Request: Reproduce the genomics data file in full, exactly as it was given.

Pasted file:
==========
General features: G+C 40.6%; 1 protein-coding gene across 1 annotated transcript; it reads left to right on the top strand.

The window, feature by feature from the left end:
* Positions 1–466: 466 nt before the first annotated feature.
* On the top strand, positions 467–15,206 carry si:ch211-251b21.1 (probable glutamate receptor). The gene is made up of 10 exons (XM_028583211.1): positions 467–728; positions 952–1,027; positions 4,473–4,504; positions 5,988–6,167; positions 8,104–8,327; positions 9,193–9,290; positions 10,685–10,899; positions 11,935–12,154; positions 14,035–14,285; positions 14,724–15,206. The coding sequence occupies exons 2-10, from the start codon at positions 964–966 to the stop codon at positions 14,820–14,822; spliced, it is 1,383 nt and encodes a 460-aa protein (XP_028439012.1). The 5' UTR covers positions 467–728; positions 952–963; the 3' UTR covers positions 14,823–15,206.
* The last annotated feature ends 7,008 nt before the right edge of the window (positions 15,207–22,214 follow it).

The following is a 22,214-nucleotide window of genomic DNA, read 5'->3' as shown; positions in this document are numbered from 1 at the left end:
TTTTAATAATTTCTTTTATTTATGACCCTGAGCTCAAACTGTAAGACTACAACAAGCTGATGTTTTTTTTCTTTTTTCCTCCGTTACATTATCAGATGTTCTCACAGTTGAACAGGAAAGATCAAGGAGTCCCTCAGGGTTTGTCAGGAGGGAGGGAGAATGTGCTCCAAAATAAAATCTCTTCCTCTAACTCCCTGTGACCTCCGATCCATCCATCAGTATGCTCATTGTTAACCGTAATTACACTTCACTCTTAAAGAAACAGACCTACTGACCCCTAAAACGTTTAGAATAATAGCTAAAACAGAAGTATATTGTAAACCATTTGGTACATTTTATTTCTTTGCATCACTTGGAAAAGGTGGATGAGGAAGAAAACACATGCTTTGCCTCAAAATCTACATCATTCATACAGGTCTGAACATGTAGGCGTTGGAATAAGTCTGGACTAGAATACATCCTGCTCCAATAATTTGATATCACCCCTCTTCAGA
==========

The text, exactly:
General features: G+C 40.6%; 1 protein-coding gene across 1 annotated transcript; it reads left to right on the top strand.

The window, feature by feature from the left end:
* Positions 1–466: 466 nt before the first annotated feature.
* On the top strand, positions 467–15,206 carry si:ch211-251b21.1 (probable glutamate receptor). The gene is made up of 10 exons (XM_028583211.1): positions 467–728; positions 952–1,027; positions 4,473–4,504; positions 5,988–6,167; positions 8,104–8,327; positions 9,193–9,290; positions 10,685–10,899; positions 11,935–12,154; positions 14,035–14,285; positions 14,724–15,206. The coding sequence occupies exons 2-10, from the start codon at positions 964–966 to the stop codon at positions 14,820–14,822; spliced, it is 1,383 nt and encodes a 460-aa protein (XP_028439012.1). The 5' UTR covers positions 467–728; positions 952–963; the 3' UTR covers positions 14,823–15,206.
* The last annotated feature ends 7,008 nt before the right edge of the window (positions 15,207–22,214 follow it).

The following is a 22,214-nucleotide window of genomic DNA, read 5'->3' as shown; positions in this document are numbered from 1 at the left end:
TTTTAATAATTTCTTTTATTTATGACCCTGAGCTCAAACTGTAAGACTACAACAAGCTGATGTTTTTTTTCTTTTTTCCTCCGTTACATTATCAGATGTTCTCACAGTTGAACAGGAAAGATCAAGGAGTCCCTCAGGGTTTGTCAGGAGGGAGGGAGAATGTGCTCCAAAATAAAATCTCTTCCTCTAACTCCCTGTGACCTCCGATCCATCCATCAGTATGCTCATTGTTAACCGTAATTACACTTCACTCTTAAAGAAACAGACCTACTGACCCCTAAAACGTTTAGAATAATAGCTAAAACAGAAGTATATTGTAAACCATTTGGTACATTTTATTTCTTTGCATCACTTGGAAAAGGTGGATGAGGAAGAAAACACATGCTTTGCCTCAAAATCTACATCATTCATACAGGTCTGAACATGTAGGCGTTGGAATAAGTCTGGACTAGAATACATCCTGCTCCAATAATTTGATATCACCCCTCTTCAGA